These are very hardy trees that have evolved to tolerate a variety of climates and conditions. Different species can survive in deserts, rain forests, and swamps; on sand and rocks; in poor oxygen; under full sun or full shade; in salty soils; ... and, you betcha, some can even survive a Minnesota winter (indoors, of course)! They have adapted to our changing world for at least 200 million years.
The King Sago cycad is native to southern Japan in the Ryukyu Islands. It is a popular plant for both commercial use and as a landscape plant, though very slow growing ... the tree pictured here has grown less than 6 feet in 100 years. And while it won't replace wheat any time soon, cycads are used to produce sago (a non-gluten flour or starch).
Here's something you might not know. Being widely used as a decorative plant in homes and yards, and since it can be made into a food product, you might be surprised to learn that it is terribly poisonous! Most of the plant contains lethal amounts of cycasin, a neurotoxic poison. Children and pets should steer clear of any part of this plant, most especially the seeds produced by the female.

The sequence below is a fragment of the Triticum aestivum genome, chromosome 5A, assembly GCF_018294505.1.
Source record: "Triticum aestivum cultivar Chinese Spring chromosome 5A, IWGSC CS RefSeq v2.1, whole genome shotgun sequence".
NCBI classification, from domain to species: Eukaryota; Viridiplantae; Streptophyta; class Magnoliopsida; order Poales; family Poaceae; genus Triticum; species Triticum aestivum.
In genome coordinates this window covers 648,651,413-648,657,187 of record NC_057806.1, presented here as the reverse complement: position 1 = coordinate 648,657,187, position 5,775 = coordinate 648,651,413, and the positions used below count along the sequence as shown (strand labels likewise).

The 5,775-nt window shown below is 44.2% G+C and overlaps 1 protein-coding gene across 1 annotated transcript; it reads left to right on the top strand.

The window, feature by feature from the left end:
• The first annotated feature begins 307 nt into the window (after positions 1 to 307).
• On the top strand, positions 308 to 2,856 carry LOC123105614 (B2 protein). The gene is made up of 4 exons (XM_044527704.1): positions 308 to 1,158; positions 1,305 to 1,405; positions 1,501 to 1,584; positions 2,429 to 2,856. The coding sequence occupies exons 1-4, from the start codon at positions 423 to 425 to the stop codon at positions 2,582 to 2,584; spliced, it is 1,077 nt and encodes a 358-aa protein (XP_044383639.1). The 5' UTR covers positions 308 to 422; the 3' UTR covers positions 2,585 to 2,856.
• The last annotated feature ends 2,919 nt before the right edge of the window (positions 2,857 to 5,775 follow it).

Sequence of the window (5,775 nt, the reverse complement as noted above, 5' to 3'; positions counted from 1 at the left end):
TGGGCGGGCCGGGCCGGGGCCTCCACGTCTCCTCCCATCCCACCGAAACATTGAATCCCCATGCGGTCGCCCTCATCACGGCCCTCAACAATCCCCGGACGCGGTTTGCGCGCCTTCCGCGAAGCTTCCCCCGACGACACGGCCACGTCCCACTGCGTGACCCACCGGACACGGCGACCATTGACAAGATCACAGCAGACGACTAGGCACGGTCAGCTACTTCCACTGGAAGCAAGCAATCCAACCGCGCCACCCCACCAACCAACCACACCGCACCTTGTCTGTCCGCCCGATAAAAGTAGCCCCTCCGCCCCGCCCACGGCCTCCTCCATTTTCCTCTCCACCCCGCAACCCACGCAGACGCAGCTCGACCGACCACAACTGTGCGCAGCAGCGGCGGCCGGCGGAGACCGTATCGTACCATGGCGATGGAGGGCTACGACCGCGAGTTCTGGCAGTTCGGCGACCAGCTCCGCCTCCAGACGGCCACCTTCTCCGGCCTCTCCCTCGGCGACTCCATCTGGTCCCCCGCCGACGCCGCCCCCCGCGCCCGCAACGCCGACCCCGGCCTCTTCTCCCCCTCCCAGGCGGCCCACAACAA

But wait! It's used for food? Yes, dear reader, yes it is. This is how you too could make King Sago muffins: First, scrape out the pith … from the trunk, roots and seeds. Then grind the pith, dry it, and soak it to leach out the toxins. Repeat until all the toxins have been removed – to be tested using your handy dandy mass spectrometer. And there you have it. Flour! For muffins, cinnamon rolls, or your favorite breads!
Here's the hidden gem entry from our Clue Me! map.
You age gracefully my liege.
King Sago Cycadaceae Cycas revoluta (A tree)
Why It's Interesting
This tree is more than 100 years old! It was one of the original plants placed in the Como Conservatory in 1915. There are two of them flanking the door as you leave the main conservatory and make your way into the fern room. It's often called a Sago Palm because it looks like a palm, but it's not a palm! It's really more closely related to a conifer. If you look closely, you can see little buds growing off the trunk called "pups."
Pickpockets are blue, their faces are red. Foiled again! 130°® satchels, here to protect your good stuff.